If you’re a 1, the best 3’s, the most likely to change, are the ones who make a practice of going into things with an open mind, especially when they don’t know anything about the subject. But openness only goes so far. A little too much zeal can push them away, easily. 1s can only really talk to 2s. But 2s can talk to both 1s and 3s.
The 4’s…you’ll never change their minds, just like they’ll never change your mind. In those moments when you find yourself with a 4, just change the subject to something you can agree on, even if it’s just the weather.
Ever since Keith taught me this model, I’ve changed. When I’m a 1, I only talk to 2’s on that topic, and thereby save myself and everyone else a lot of aggravation.
When I’m a 3, I try to really live in that space…. I leave myself open to learning more and being changed, rather than staking a claim in the territory of 1 or 4. Philisophical purity doesn’t mean that much to me.
Mostly though, I try to find all those places where I am a 2…or could become a 2. That’s where I know I can create the most change, and possibly help someone who is suffering. I’m a 2 on the topics of animal rights, domestic violence, gun control. Those are subjects that affect me – affect all of us – about which I can speak dispassionately.
So my hope for us, in these times of tumult and change, when we’re faced with the ongoing realities of racial strife, when some of us are questioning the effectiveness and the authority of police, when wars in the middle east have no end in sight, when the extremes of religious fundamentalism look more and more like the norm, we’ll find those places where we can be 2’s. That’s how we can create change. That’s how we can stay motivated and keep from feeling burned out.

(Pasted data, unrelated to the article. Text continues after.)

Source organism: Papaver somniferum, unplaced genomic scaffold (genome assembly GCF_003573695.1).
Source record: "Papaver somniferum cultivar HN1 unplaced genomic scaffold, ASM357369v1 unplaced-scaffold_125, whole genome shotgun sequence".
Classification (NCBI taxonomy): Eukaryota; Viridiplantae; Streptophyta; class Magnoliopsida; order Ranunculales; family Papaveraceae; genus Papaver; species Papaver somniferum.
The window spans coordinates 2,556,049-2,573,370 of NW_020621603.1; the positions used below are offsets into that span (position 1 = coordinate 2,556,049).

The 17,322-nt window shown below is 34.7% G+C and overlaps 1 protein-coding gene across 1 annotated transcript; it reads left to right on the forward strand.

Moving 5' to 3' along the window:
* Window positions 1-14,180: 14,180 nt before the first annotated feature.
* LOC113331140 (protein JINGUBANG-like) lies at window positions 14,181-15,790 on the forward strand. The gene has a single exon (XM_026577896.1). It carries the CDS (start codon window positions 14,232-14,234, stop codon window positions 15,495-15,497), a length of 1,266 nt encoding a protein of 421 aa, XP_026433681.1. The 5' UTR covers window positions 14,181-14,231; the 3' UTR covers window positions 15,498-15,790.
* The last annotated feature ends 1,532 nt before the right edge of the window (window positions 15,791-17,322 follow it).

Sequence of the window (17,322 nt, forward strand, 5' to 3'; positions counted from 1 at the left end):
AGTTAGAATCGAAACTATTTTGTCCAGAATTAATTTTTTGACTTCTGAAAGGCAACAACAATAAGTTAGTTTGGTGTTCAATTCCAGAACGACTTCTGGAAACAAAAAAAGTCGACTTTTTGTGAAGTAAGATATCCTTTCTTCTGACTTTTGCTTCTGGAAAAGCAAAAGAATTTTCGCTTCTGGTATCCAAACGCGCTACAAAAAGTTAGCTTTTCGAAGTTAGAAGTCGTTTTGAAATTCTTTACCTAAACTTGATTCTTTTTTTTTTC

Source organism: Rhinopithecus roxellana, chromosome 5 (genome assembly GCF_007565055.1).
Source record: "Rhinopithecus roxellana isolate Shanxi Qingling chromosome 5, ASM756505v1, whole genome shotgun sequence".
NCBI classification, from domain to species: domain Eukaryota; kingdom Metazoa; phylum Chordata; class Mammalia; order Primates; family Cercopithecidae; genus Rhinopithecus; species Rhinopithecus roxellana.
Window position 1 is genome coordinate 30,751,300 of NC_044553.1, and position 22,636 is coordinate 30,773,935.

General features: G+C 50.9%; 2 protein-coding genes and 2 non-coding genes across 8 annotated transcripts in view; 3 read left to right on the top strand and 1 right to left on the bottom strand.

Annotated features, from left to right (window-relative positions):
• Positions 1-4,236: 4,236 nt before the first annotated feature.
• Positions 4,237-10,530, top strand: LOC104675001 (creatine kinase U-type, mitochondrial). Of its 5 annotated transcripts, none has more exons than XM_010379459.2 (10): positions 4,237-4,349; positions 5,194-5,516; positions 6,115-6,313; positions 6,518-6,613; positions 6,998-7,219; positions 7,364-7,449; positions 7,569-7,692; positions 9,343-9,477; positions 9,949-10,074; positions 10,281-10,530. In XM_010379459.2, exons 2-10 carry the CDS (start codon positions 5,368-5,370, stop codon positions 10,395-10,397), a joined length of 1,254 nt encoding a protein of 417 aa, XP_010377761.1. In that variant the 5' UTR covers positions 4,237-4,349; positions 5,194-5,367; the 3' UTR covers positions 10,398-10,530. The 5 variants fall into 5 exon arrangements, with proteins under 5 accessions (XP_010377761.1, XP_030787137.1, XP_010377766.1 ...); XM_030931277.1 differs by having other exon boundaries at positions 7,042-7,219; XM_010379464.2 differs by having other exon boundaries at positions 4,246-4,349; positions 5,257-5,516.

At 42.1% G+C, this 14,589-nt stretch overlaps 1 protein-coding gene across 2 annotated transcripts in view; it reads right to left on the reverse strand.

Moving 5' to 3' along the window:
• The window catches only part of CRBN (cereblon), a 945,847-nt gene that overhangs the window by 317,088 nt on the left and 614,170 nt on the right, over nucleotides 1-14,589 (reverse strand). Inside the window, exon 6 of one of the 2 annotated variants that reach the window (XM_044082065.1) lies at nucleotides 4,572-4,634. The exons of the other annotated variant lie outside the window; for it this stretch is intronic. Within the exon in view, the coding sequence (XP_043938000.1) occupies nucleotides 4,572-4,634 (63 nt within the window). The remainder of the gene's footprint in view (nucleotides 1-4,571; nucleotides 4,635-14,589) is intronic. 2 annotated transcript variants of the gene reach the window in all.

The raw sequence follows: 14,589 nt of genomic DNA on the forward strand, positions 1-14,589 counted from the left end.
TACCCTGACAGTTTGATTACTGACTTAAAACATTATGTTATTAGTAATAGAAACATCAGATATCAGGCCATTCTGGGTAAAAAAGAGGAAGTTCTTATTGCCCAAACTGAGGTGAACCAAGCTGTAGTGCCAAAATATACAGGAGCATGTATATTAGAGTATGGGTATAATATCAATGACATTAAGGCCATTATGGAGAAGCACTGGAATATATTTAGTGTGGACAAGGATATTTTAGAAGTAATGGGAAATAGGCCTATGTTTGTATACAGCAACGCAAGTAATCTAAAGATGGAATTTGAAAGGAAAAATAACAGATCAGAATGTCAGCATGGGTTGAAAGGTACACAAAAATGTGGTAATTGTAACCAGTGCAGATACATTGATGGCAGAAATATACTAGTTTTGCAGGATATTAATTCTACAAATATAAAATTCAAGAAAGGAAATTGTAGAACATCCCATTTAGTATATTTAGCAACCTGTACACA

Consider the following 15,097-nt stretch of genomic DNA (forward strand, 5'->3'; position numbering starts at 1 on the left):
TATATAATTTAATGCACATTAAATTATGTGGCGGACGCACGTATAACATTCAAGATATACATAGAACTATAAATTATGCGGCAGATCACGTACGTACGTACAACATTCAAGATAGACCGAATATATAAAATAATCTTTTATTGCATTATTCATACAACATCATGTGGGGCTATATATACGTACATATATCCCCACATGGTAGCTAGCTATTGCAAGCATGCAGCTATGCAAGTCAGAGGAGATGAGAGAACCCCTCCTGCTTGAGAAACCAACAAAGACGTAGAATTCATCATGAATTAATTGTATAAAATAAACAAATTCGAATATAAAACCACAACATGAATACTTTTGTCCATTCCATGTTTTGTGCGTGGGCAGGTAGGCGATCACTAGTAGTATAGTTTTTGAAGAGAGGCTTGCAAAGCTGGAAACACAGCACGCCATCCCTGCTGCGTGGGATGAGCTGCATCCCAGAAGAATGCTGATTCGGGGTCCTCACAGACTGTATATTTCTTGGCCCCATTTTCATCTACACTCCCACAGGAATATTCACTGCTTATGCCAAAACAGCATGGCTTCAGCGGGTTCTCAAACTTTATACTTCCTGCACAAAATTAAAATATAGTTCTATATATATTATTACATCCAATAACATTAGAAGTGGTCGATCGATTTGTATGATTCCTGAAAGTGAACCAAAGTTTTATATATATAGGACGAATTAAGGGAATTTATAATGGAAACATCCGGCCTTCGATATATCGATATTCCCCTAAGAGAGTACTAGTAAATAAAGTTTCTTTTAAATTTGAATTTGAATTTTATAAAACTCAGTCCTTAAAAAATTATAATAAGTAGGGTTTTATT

Maybe knowing where we fit it the concentric spheres of influence is all we need to stay connected with each other, and to have a real impact in the world, together.
May it be so.
1 Martin Luther King, Jr. “A Witness to the Truth.” [Eulogy for the Rev. James J. Reeb, March 15, 1965.] UU World XV:2 (May/June 2001), 20-23. www.uuworld.org/pdfs/reebeulogymayjune01.pdf
2 Dorothy Day. “Love Is The Measure”. The Catholic Worker, June 1946, 2. The Catholic Worker Movement.https://www.catholicworker.org/dorothyday/Reprint2.cfm?TextID=425.
3 Rasor, Paul (2012-06-15). Reclaiming Prophetic Witness: Liberal Religion in the Public Square (Kindle Locations 1436-1444). Skinner House Books. Kindle Edition.
4 Rasor, Paul (2012-06-15). Reclaiming Prophetic Witness: Liberal Religion in the Public Square (Kindle Locations 1667-1670). Skinner House Books. Kindle Edition.
5 Rasor, Paul (2012-06-15). Reclaiming Prophetic Witness: Liberal Religion in the Public Square (Kindle Locations 1672-1675). Skinner House Books. Kindle Edition.